Do animals have moral rights? If so what does this mean? What sorts of mental lives do animals have, and how should we understand their welfare? This fascinating introduction to the rights of animals addresses these perplexing questions, and explores their implications in contexts such as food consumption, zoos, and research.
Author: Lori Gruen
Publisher: Cambridge University Press
Release Date: 2011-02-03
In this comprehensive introduction to animal ethics, Lori Gruen weaves together poignant and provocative case studies with discussions of ethical theory, urging readers to engage critically and empathetically reflect on our treatment of other animals. In clear and accessible language, Gruen provides a survey of the issues central to human-animal relations and a reasoned new perspective on current key debates in the field. She analyses and explains a range of theoretical positions and poses challenging questions that directly encourage readers to hone their ethical reasoning skills and to develop a defensible position about their own practices. Her book will be an invaluable resource for students in a wide range of disciplines including ethics, environmental studies, veterinary science, women's studies, and the emerging field of animal studies and is an engaging account of the subject for general readers with no prior background in philosophy.
Author: Bob Torres
Publisher: AK Press
Release Date: 2007
Using Marxism, anarchism, and social ecology to explore domination, power, and hierarchy, the author criticizes the use and abuse of animals in capitalist society and argues for the abolition of animal involvement in industry and as a human food source.
Author: Matthew Scully
Publisher: St. Martin's Press
Release Date: 2003-10-08
"And God said, Let us make man in our image, after our likeness; and let them have dominion over the fish of the sea, and over the fowl of the air, and over the cattle, and over all the earth, and over every creeping thing that creepeth upon the earth." --Genesis 1:24-26 In this crucial passage from the Old Testament, God grants mankind power over animals. But with this privilege comes the grave responsibility to respect life, to treat animals with simple dignity and compassion. Somewhere along the way, something has gone wrong. In Dominion, we witness the annual convention of Safari Club International, an organization whose wealthier members will pay up to $20,000 to hunt an elephant, a lion or another animal, either abroad or in American "safari ranches," where the animals are fenced in pens. We attend the annual International Whaling Commission conference, where the skewed politics of the whaling industry come to light, and the focus is on developing more lethal, but not more merciful, methods of harvesting "living marine resources." And we visit a gargantuan American "factory farm," where animals are treated as mere product and raised in conditions of mass confinement, bred for passivity and bulk, inseminated and fed with machines, kept in tightly confined stalls for the entirety of their lives, and slaughtered in a way that maximizes profits and minimizes decency. Throughout Dominion, Scully counters the hypocritical arguments that attempt to excuse animal abuse: from those who argue that the Bible's message permits mankind to use animals as it pleases, to the hunter's argument that through hunting animal populations are controlled, to the popular and "scientifically proven" notions that animals cannot feel pain, experience no emotions, and are not conscious of their own lives. The result is eye opening, painful and infuriating, insightful and rewarding. Dominion is a plea for human benevolence and mercy, a scathing attack on those who would dismiss animal activists as mere sentimentalists, and a demand for reform from the government down to the individual. Matthew Scully has created a groundbreaking work, a book of lasting power and importance for all of us.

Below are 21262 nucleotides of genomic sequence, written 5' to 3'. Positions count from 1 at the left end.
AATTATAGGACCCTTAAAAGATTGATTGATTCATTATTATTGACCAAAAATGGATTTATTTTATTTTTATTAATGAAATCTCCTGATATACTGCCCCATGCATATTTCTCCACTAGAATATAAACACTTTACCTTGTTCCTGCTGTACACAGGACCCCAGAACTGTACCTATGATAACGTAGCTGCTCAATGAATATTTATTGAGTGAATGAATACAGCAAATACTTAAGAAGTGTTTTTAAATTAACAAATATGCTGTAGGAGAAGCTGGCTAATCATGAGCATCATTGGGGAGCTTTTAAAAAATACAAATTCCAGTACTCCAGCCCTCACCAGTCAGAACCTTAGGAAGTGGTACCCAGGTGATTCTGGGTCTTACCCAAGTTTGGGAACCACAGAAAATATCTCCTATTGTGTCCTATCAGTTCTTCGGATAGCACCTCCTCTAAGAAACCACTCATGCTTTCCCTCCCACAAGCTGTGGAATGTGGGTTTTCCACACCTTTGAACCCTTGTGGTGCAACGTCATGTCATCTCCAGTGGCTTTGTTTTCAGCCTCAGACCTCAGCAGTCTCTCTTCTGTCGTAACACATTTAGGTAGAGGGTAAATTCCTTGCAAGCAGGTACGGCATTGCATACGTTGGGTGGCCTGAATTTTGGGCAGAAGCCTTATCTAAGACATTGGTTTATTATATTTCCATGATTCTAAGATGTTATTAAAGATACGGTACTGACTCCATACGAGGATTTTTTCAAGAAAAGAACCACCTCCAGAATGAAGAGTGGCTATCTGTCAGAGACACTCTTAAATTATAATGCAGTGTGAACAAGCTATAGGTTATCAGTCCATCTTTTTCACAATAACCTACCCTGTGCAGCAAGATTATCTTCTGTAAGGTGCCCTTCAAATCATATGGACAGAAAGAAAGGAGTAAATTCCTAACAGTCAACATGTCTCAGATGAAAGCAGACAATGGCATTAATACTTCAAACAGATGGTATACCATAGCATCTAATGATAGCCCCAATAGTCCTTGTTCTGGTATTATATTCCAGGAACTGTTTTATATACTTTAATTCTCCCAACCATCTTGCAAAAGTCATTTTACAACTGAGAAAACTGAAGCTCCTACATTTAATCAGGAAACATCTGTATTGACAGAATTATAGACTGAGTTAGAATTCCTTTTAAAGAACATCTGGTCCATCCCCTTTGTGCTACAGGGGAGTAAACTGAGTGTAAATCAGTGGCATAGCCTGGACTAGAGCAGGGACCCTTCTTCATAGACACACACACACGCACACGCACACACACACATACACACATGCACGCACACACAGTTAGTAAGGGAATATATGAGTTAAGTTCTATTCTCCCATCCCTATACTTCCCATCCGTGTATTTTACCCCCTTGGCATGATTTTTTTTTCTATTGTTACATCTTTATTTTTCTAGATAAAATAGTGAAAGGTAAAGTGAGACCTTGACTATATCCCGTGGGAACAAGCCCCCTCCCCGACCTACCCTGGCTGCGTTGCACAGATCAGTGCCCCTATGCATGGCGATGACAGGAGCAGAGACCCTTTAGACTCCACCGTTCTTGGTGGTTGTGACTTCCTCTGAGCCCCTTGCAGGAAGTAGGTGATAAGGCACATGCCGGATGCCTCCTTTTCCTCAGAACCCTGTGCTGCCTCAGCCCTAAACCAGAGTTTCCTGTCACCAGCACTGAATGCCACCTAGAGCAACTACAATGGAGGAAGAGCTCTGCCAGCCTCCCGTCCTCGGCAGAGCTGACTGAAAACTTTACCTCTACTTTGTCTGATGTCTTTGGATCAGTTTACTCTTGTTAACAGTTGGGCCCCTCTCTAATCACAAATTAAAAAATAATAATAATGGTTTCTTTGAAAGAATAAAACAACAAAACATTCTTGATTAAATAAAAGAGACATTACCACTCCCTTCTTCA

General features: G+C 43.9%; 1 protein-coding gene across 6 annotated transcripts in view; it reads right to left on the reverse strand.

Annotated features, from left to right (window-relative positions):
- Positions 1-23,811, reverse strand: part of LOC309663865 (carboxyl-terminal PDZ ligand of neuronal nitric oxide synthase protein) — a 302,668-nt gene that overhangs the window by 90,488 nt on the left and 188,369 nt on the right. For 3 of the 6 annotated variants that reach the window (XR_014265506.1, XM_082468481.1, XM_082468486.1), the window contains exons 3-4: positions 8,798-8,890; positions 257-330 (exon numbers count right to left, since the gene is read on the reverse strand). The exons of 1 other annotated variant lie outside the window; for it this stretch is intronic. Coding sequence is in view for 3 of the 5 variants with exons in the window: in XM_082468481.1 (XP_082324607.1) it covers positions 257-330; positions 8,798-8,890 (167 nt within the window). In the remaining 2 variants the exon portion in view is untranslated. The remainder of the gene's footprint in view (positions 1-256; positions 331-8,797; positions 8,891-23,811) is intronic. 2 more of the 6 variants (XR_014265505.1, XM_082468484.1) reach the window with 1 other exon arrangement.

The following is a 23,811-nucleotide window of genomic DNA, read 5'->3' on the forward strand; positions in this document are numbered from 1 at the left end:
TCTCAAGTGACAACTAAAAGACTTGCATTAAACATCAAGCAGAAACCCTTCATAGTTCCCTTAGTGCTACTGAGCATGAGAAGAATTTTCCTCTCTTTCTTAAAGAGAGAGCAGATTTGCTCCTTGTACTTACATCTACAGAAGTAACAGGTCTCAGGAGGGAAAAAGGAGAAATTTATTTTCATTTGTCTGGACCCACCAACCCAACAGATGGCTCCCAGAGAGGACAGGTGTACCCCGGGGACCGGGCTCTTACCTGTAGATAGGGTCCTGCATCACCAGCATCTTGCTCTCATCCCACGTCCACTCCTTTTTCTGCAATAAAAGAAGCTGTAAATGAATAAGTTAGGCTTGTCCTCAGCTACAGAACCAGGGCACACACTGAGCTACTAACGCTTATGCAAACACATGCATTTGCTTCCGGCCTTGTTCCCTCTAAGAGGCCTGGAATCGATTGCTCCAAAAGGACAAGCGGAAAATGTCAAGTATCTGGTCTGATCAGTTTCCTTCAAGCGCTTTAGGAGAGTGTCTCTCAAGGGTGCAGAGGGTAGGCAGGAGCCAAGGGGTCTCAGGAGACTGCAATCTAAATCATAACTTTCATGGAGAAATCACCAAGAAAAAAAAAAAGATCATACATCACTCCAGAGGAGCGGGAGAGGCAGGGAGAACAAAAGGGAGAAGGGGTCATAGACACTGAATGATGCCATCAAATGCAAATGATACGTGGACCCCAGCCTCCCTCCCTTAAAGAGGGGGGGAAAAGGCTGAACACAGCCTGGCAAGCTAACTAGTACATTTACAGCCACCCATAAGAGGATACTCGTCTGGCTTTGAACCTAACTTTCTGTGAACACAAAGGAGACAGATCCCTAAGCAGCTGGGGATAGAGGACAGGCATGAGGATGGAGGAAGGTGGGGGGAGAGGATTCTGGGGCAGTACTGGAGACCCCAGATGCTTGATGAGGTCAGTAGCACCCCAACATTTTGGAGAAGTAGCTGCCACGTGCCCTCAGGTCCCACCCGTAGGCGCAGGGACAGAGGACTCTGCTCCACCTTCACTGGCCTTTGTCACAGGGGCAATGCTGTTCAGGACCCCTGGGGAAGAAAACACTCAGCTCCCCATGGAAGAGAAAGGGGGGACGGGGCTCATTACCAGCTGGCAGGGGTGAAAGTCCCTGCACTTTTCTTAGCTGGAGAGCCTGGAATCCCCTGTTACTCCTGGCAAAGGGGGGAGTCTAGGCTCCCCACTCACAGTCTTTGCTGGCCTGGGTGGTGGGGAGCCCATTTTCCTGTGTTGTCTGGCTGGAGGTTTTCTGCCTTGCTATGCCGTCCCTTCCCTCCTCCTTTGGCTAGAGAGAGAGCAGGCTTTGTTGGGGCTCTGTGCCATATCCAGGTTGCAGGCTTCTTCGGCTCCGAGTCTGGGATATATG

Author: Sue Donaldson
Publisher: Oxford University Press
Release Date: 2011-11-24
For many people "animal rights" suggests campaigns against factory farms, vivisection or other aspects of our woeful treatment of animals. Zoopolis moves beyond this familiar terrain, focusing not on what we must stop doing to animals, but on how we can establish positive and just relationships with different types of animals.
Author: Steven Best
Publisher: Lantern Books
Release Date: 2004
Genre: Animal experimentation
Foreword by Ward Churchill; cover design by Sue Coe The first anthology of writings on the history, ethics, politics and tactics of the Animal Liberation Front, Terrorists or Freedom Fighters? features both academic and activist perspectives and offers powerful insights into this international organization and its position within the animal rights movement. Calling on sources as venerable as Thomas Aquinas and as current as the Patriot Act--and, in some cases, personal experience--the contributors explore the history of civil disobedience and sabotage, and examine the philosophical and cultural meanings of words like "terrorism," "democracy" and "freedom," in a book that ultimately challenges the values and assumptions that pervade our culture. Contributors include Robin Webb, Rod Coronado, Ingrid Newkirk, Paul Watson, Karen Davis, Bruce Friedrich, pattrice jones and others.
This book explores the similar attitudes and methods behind modern society's treatment of animals and the way humans have often treated each other, most notably during the Holocaust. The book's epigraph and title are from "The Letter Writer," a story by the Yiddish writer and Nobel Laureate Isaac Bashevis Singer: "In relation to them, all people are Nazis; for the animals it is an eternal Treblinka." The first part of the book (Chapter 1-2) describes the emergence of human beings as the master species and their domination over the rest of the inhabitants of the earth. The second part (Chapters 3-5) examines the industrialization of slaughter (of both animals and humans) that took place in modern times. The last part of the book (Chapters 6-8) profiles Jewish and German animal advocates on both sides of the Holocaust, including Isaac Bashevis Singer himself. The Foreword is by Lucy Rosen Kaplan, former attorney for People for the Ethical Treatment of Animals (PETA) and daughter of Holocaust survivors. Her foreword, the Preface and Afterword, excerpts from the book, chapter synopses, and an international list of supporters can be found on the book's website at: www.powerfulbook.com